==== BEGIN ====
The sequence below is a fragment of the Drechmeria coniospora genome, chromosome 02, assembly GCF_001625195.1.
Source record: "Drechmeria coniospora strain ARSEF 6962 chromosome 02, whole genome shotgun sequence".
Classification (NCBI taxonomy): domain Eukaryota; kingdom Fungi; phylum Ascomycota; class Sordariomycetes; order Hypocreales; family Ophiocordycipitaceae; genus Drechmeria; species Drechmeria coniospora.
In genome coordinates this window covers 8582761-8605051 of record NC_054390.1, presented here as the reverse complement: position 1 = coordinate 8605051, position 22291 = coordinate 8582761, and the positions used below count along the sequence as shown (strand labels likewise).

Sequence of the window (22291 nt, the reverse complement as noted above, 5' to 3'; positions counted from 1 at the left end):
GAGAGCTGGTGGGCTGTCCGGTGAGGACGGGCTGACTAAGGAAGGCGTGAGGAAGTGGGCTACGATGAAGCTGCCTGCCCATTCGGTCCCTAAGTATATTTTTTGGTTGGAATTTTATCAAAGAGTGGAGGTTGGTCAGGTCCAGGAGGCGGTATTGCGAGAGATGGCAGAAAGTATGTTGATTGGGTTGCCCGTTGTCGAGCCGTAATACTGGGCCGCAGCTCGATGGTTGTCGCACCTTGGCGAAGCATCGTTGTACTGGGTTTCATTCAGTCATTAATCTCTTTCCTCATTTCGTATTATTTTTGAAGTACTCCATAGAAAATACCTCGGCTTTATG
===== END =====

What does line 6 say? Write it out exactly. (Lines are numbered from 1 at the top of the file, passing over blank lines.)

GAGAGCTGGTGGGCTGTCCGGTGAGGACGGGCTGACTAAGGAAGGCGTGAGGAAGTGGGCTACGATGAAGCTGCCTGCCCATTCGGTCCCTAAGTATATTTTTTGGTTGGAATTTTATCAAAGAGTGGAGGTTGGTCAGGTCCAGGAGGCGGTATTGCGAGAGATGGCAGAAAGTATGTTGATTGGGTTGCCCGTTGTCGAGCCGTAATACTGGGCCGCAGCTCGATGGTTGTCGCACCTTGGCGAAGCATCGTTGTACTGGGTTTCATTCAGTCATTAATCTCTTTCCTCATTTCGTATTATTTTTGAAGTACTCCATAGAAAATACCTCGGCTTTATG